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Xanadu CEO and founder Christian Weedbrook, right, with Varun Vaidya in Toronto on June 20, 2019.

Tijana Martin/The Globe and Mail

U.S. venture capital giant Bessemer Venture Partners has signed on to lead a US$100-million funding of Toronto startup Xanadu Quantum Technologies Inc., as competition intensifies in a global race to bring quantum computers to market.

Three sources familiar with the deal, whose composition is still coming together and which has not been finalized, say it would value Xanadu at US$400-million post-transaction. The deal would cement Xanadu’s status as one of a handful of the leading upstart companies in the nascent quantum computing space. The Globe and Mail is not naming the sources because they are not authorized to speak publicly about the financing.

Five-year-old Xanadu has previously raised $41-million in 2018 and 2019 from Canadian backers including OMERS Ventures, Georgian Partners, Radical Ventures, Real Ventures and BDC Capital, plus U.S. billionaire Tim Draper. Xanadu chief executive and founder Christian Weedbrook declined comment.

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The new funding would be the second bet by Bessemer – an early funder of Pinterest, LinkedIn, Yelp, Skype, and Canada’s Shopify, Clio and Ada Support – in the quantum space, after investing US$20-million last year in Rigetti Computing.

Xanadu, along with U.S. startups PsiQuantum Ltd., IonQ Inc. and conglomerate Honeywell International Inc., are bringing newer approaches to a field that includes global giants Microsoft, Google, Intel, IBM and Burnaby, B.C.’s D-Wave Systems.

They are all attempting to build the world’s most powerful computers by harnessing the power of subatomic particles to perform calculations that would take current supercomputers millennia to run.

Industry players believe quantum computers should eventually offer powerful new ways to help with drug discovery, materials science, financial risk modelling and other applications. The federal government this year recognized the strategic importance of the budding sector, contributing $40-million to D-Wave in March and committing $360-million in the April budget to a national quantum strategy.

But quantum computing is still early in its development and customers have been mostly limited to U.S. government labs, startups and researchers, plus giant companies with physicists on staff able to tinker with the technology. Some skeptics believe it will take many years and billions of dollars to develop functional, commercially successful machines that live up to their hype – if that goal is achievable at all. For example, the quantum computer that Google is developing was able to perform a calculation in minutes that would take a supercomputer 10,000 years – but it was designed to solve just that one problem.

D-Wave, maker of the first commercially available quantum machines, has struggled to commercialize its technology, despite 20-plus years of development and US$300-million-plus in funds raised. Last year it stopped efforts to sell hardware to instead focus on offering online access to its machines and completed a costly refinancing that wiped out most of the value of some long-time investors.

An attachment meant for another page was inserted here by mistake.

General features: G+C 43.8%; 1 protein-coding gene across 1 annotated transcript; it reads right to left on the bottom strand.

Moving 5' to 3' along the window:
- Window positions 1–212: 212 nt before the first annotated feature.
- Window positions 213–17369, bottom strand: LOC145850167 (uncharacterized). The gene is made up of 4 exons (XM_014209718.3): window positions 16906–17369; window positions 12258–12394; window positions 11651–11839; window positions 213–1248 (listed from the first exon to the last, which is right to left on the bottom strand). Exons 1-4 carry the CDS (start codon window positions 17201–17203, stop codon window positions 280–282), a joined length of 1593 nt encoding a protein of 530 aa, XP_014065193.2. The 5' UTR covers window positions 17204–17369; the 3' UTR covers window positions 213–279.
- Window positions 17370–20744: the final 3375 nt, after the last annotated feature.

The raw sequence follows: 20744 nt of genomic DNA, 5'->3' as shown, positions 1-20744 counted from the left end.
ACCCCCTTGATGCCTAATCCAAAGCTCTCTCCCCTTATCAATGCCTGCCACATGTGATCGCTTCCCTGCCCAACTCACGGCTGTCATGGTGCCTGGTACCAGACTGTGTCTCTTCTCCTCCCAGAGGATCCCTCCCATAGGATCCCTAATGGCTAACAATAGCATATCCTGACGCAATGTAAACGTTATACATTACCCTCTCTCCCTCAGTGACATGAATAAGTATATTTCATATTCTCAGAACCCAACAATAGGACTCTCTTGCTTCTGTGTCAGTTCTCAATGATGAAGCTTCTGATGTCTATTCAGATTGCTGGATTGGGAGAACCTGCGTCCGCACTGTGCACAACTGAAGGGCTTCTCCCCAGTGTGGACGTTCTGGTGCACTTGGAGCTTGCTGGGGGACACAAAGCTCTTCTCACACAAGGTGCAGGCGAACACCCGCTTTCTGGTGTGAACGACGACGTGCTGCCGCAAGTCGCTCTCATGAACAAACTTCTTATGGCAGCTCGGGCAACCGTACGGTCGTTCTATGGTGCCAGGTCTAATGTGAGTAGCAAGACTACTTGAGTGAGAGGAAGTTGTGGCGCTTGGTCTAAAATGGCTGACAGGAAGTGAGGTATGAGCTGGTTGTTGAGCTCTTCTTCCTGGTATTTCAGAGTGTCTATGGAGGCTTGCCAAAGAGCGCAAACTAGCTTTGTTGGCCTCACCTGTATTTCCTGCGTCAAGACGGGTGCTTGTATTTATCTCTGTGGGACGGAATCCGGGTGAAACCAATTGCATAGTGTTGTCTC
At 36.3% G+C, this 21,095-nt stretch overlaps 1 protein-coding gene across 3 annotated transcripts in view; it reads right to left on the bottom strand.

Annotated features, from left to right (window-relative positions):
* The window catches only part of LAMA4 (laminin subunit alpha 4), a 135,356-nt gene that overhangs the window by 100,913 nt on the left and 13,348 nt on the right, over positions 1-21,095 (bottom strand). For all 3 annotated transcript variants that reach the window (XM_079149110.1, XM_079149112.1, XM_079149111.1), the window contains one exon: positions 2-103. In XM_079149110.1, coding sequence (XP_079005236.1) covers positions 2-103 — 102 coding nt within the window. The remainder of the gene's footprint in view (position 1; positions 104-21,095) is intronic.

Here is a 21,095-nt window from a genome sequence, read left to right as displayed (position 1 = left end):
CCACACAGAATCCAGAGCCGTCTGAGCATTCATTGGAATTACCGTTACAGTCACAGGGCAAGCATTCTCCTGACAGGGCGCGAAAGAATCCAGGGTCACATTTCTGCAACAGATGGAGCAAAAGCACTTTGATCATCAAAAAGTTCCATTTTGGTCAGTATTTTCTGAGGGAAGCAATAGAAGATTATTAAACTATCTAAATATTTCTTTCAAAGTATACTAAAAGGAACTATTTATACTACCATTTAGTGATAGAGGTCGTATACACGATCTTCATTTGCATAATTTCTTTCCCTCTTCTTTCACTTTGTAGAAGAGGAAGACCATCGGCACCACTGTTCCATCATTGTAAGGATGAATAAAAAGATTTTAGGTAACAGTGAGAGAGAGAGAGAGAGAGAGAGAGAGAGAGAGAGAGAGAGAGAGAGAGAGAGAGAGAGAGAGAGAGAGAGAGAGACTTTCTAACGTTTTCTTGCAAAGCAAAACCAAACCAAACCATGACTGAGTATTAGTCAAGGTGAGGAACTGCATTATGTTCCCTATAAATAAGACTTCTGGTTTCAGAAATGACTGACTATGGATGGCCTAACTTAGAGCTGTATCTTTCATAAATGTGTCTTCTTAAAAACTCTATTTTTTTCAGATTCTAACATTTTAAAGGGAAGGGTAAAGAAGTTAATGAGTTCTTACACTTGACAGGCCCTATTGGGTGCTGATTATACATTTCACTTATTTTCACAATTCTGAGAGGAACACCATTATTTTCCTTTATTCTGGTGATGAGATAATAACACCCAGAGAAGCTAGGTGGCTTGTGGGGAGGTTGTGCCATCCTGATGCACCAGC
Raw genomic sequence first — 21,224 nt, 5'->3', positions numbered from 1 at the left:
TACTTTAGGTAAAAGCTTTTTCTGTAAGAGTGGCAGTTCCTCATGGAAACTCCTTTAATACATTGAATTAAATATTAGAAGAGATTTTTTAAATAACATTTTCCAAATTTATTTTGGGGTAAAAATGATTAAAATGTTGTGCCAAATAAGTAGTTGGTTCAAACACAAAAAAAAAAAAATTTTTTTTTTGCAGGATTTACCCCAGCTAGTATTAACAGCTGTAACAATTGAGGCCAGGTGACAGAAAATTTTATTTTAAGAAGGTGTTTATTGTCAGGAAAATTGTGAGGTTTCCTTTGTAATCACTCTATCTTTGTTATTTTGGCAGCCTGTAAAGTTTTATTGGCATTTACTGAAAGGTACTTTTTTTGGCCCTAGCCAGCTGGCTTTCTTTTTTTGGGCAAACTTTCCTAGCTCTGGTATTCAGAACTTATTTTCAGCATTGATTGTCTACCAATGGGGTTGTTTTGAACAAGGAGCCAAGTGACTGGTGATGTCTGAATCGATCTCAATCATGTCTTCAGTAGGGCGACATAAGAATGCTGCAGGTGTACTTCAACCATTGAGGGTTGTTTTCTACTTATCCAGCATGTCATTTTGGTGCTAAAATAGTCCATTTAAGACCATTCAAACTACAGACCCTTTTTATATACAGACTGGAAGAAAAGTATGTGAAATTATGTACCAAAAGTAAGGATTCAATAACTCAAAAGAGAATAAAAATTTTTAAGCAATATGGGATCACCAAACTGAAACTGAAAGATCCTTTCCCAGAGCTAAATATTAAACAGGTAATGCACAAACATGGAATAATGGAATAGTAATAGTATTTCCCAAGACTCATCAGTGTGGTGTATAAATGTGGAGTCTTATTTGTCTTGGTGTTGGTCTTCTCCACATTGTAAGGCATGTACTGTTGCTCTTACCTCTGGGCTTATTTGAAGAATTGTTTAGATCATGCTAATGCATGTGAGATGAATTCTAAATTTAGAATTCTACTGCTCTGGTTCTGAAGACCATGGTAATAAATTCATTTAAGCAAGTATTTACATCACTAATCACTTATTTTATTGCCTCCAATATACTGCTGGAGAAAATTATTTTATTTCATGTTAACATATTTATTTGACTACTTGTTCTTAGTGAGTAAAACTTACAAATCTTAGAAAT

D-Wave and many rivals are developing machines that contain quantum chips that must be cooled to temperatures colder than deep space in order to function. But Xanadu, PsiQuantum, IonQ and Honeywell have taken different approaches.

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Xanadu and PsiQuantum, which has raised US$215-million in venture funding, are trying to draw their computing power from light. Xanadu uses a process called “squeezing light” by firing lasers that enable light particles to generate quantum effects on thumbnail-sized chips. The method, based on Mr. Weedbrook’s PhD thesis at Australia’s University of Queensland, happens at room temperature, and he believes with further development he can cut out supercooling, which is still required for part of the process, altogether.

Without supercooling – an elaborate and expensive undertaking – Mr. Weedbrook has said Xanadu can develop machines quicker and cheaper than other quantum computers and eventually shrink its chips enough that they could fit in computers and smartphones. By contrast, D-Wave’s computers are housed in shed-sized boxes and require very precise operating conditions; Google and IBM would face similar difficulties with their approach.

Mr. Weedbrook has predicted his quantum processor could be powerful enough to outperform supercomputers on a large scale by late next year. For now, Xanadu is offering a handful of clients online access to its early machines and has created open-source software tools for developers to work with a range of quantum computers.

Xanadu and PsiQuantum are facing off against IonQ and Honeywell, which are taking a different approach. Their “trapped ion” technology would also work at room temperatures and derive power by creating charged ions from rare-earth metal ytterbium and suspending them in oscillating voltage fields.

IonQ in March announced plans to become the first publicly traded “pure-play” quantum computing company by merging with a special purpose acquisition company. The deal would value the new entity at US$2-billion and provide gross proceeds of US$650-million from investors including Fidelity Management and Research, Silver Lake, venture funds backed by billionaires Bill Gates and Marc Benioff and carmakers Hyundai Motor Co. and Kia Corp.

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